Find Island Style and Innkeeper Memories at the Jerk Shack

By AJ Rathburn

January 18, 2018

Much has remained at this Belltown bar and restaurant, but the menu has a spicy new kick to it.

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Sip the beach-y Vincey Rum Punch at the Jerk Shack. Photo by Natalie Fuller.

Our local bar and restaurant scene is ever-changing – which keeps things hopping, but also sadly can mean a spot you liked is replaced. Sometimes the new place is worse, sometimes better. Rarely, though, when one restaurant moves in to a space previously occupied by another does it keep the same character – or cigar-box napkin holders.

But in the case of the Jerk Shack, which replaced the Innkeeper at 2510 1st Ave in Belltown a couple months ago, that’s exactly what happened.

It’s a curious case, as the owners of the Innkeeper are part owners of the Jerk Shack, but have partnered in the venture with Trey Lamont, who also is part owner of the Caribbean-Asian fusion food truck Papa Bois. The staff at the Jerk Shack largely consists of the folks who staffed the Innkeeper, too, and the décor and overall vibe – candles and low lighting; wooden tables, booths, and floor; a few plants; a few island-y art pieces – are fairly consistent with the Innkeeper.

But the food menu has changed, with a “jerk” focus, and I could smell the island cooking even in the parking lot on a recent visit. There’s a “jerk fire” section on the menu, headlined by the jerked and fried half chicken – already a big hit and what Lamont’s becoming known for. It’s a massive amount of chicken, served, like most things here, with pistachio rice, Caribbean slaw, and delicious fried plantains that are just the right amount of chewy topped with a tangy mayo. Those plantains also come with the house-made veggie burger, which had a swell smoky taste, topped with that coleslaw and served on a fluffy bun.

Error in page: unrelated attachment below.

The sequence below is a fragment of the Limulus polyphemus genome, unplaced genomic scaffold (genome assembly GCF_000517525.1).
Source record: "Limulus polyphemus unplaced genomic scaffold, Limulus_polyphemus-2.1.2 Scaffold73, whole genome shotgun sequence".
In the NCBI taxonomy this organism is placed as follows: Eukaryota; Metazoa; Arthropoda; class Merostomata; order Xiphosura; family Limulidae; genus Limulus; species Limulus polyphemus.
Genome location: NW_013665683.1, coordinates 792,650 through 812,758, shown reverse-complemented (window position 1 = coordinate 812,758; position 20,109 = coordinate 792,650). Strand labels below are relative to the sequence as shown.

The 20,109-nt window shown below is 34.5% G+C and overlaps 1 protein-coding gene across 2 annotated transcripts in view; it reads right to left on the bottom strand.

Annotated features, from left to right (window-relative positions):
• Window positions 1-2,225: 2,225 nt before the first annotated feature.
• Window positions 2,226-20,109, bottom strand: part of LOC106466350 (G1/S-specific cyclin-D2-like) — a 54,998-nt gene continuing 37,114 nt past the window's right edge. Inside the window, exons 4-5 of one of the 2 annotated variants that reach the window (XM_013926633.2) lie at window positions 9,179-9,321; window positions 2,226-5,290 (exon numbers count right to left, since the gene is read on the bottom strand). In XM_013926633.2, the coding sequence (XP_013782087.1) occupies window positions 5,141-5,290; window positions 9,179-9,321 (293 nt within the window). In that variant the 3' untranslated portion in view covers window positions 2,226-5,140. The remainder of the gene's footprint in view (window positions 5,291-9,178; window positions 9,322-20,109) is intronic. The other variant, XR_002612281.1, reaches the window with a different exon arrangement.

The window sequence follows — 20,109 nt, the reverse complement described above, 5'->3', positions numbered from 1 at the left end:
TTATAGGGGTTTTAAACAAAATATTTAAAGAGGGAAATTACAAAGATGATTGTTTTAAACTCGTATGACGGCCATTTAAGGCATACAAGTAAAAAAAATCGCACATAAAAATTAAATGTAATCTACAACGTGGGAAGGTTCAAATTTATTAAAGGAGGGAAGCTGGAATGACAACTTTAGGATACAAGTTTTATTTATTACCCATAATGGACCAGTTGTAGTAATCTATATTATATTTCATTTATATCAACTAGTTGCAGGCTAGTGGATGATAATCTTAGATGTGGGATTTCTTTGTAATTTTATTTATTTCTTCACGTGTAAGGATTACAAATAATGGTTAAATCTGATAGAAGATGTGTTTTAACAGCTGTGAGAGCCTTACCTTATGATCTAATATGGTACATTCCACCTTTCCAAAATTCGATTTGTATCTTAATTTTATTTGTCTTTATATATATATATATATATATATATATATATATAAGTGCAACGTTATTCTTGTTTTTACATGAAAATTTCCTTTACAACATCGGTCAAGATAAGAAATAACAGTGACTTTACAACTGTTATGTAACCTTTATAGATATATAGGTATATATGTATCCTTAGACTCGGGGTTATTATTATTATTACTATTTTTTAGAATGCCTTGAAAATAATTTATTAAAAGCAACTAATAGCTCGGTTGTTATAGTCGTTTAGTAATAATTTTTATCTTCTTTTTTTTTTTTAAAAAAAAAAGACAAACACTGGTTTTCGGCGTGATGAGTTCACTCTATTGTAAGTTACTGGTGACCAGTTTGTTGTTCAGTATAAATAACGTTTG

The sides menu features a jerk mac-and-cheese that has a lovely level of spiciness – one that didn’t overwhelm the lushness of the cheese, but accented it. There’s also a “jerk seafood” section, and Richard the bartender (who prefers one name, like Prince did), swears by the fried whitefish, saying it’s a lot of food, but super light and delicious.

Speaking of the bar, a fair amount of the drinks will be familiar to Innkeeper habitués. The Vincey Rum Punch (an import from St. Vincent Island) remains, with its fresh and citrus-y mingling of Appleton rum, key lime, pineapple, and orange juice, plus a little Angostura bitters, grenadine, and fresh nutmeg rounding out the flavor. But there are fresh liquid faces, too, including the Desert Island Paloma. While the regular Paloma (which is Spanish for “dove”) uses tequila mixed with lime and grapefruit juices, here the base is a sage-infused Xicaru mezcal, and the smoky and savory-ness that mezcal delivers make this stand out.

It’s a fun sipper to have at the bar while soaking in the Jerk Shack’s island-style, and also fun to notice how the Innkeeper lives on in the space’s latest incarnation. Best of all, the Innkeeper’s back patio, one of the better outdoor drinking spots downtown, will open up later in the year, once the sun starts shining again.

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